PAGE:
Initial Reactions to the FED

Screen_Shot_2013_06_24_at_8.54.45_PMGreetings everyone! Welcome to another installment of Money Matters. Well it was all eyes on the FED meeting last week, and as anticipated, proved to be a global event. The response to the meeting summary however, was not received well, and resulted in a broad based sell off across most regions and sectors. As mentioned in last week’s Money Matters “any slight indication or hint to a possible end date will be what most traders are hoping not to hear ahead of the anticipation.” So, with the chairman of the FED, Ben Bernanke, announcing that if economic conditions continue to improve it’s likely the FED will start winding down their stimulus (unless the economic conditions weaken), this was enough to send the markets into a tizzy, and we saw some quick movements in the downward direction. The US markets dropped about 3% last week with most other regions following suit, while global indices were down around the world.
Investors didn’t seem to notice all the loop holes the FED has left themselves as a result, and simply looked to dump equities and assets in general. We don’t expect the drop of a few percentage points to alter the FED’s decision, and the losses do seem to be stemming faster than expected with the US markets even posting some small, but positive gains on Friday. We’re not saying that the volatility is over and the buyers will start flocking back to the markets right away, but it is interesting that the initial impact only lasted two days before changing direction. It’s still a little early to tell whether that is simply a case of too much too fast, or whether it’s a more fundamental belief the markets will reverse back up. But there does seem to be some resilience in the markets, and considering everything that’s going on, the drops are not as big as we’ve seen in the past.
Screen_Shot_2013_06_24_at_9.02.28_PMOn that note, we’ve been discussing China and its manufacturing numbers recently within Money Matters, and that they have posted some of their weakest number in the past 10 months. To elaborate on this a little further with regards to market reaction, Turkey and Brazil have been experiencing some political unrest, while much of Europe is still dealing with the same issues (as they have been for months), yet the markets haven’t had the 10% drops that we’ve seen in recent years when a combination of bad news hits the market all at once. So again, it’s a bit early to tell which direction the markets will go in the short term but it might be a fair assessment that much of the bad news has already been priced into the markets and is thus one of the reasons for the smaller volatility swings we are seeing.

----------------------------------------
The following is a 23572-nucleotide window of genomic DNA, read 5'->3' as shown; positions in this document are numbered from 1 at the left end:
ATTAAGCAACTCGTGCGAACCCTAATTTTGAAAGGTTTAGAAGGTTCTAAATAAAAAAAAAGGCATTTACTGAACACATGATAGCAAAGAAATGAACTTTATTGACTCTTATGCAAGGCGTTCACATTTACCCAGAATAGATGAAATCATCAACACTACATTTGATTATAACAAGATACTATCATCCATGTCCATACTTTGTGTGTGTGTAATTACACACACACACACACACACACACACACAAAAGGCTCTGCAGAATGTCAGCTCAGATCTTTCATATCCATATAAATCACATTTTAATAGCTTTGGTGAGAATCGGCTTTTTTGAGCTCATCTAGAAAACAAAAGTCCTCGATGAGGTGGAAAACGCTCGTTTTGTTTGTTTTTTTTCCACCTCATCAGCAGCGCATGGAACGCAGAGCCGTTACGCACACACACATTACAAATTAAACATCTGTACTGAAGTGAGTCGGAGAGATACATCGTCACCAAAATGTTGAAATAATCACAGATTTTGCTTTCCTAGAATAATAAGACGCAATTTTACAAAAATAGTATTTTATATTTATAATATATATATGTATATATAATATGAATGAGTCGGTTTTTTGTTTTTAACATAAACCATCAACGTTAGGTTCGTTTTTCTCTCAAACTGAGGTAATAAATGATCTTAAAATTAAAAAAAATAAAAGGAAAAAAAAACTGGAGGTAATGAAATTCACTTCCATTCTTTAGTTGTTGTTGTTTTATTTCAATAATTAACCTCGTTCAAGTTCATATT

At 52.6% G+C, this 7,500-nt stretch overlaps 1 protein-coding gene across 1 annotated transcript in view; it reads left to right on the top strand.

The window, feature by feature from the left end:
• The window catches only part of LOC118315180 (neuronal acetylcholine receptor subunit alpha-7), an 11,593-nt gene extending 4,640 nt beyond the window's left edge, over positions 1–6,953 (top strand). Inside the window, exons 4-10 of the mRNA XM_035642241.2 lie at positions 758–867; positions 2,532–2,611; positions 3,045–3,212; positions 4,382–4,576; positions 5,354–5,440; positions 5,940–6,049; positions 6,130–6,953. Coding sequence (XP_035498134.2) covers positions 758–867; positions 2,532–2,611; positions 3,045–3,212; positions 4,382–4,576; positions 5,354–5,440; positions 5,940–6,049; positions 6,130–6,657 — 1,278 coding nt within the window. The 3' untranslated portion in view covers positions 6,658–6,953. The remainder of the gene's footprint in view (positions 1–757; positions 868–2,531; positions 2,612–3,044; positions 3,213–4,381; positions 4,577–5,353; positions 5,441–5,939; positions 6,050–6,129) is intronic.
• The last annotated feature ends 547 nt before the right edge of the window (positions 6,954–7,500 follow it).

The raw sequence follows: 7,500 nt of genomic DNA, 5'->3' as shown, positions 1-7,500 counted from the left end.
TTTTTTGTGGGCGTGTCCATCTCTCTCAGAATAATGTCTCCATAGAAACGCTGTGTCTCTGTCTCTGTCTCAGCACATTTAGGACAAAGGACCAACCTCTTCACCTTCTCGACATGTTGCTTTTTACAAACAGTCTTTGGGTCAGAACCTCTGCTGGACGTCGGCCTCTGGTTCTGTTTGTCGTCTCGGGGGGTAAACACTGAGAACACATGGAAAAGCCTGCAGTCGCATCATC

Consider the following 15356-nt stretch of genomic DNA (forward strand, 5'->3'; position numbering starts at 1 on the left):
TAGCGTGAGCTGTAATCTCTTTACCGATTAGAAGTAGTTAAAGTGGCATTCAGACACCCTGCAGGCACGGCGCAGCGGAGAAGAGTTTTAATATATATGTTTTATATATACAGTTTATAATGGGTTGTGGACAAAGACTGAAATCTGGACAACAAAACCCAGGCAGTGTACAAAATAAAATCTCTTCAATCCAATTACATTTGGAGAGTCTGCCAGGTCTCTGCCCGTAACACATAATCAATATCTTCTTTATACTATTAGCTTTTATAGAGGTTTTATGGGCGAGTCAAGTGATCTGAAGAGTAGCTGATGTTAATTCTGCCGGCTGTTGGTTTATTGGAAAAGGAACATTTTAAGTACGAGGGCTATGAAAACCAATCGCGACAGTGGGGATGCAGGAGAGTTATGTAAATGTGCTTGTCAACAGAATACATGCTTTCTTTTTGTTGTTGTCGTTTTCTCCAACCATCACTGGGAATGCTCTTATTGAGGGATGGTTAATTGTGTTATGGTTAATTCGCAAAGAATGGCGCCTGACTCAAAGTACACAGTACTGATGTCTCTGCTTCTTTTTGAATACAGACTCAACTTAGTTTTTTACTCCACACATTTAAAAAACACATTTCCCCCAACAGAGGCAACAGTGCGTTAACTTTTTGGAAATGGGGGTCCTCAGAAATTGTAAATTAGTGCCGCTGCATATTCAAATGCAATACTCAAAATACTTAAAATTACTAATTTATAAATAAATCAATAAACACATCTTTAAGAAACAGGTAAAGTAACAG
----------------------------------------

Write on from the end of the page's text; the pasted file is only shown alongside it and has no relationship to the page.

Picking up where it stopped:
Screen_Shot_2013_06_24_at_9.17.41_PMFor those investors looking to be a bit more cautious during this volatility, bonds and fixed income assets will likely be the avenues to look at, as even though they will fluctuate, bonds and fixed interest funds shouldn’t fluctuate nearly as much as the equity markets. On the other hand, investors looking at this time as a buying opportunity could consider emerging markets which may be good value with many emerging countries having fallen more than their developed counterparts such as the US and Europe. For the majority of longer term investors we continue to recommend a balanced and diversified approach and to maintain a strong focus on the longer term view.
For Austen Morris Associates’ investors – talk with your advisor about any repositioning to take advantage of markets at this time. For more information about Austen Morris Associates please visit our website.
Darren Cox
Co-Head of Portfolio Management
Austen Morris Associates Wealth Management & Investment Team


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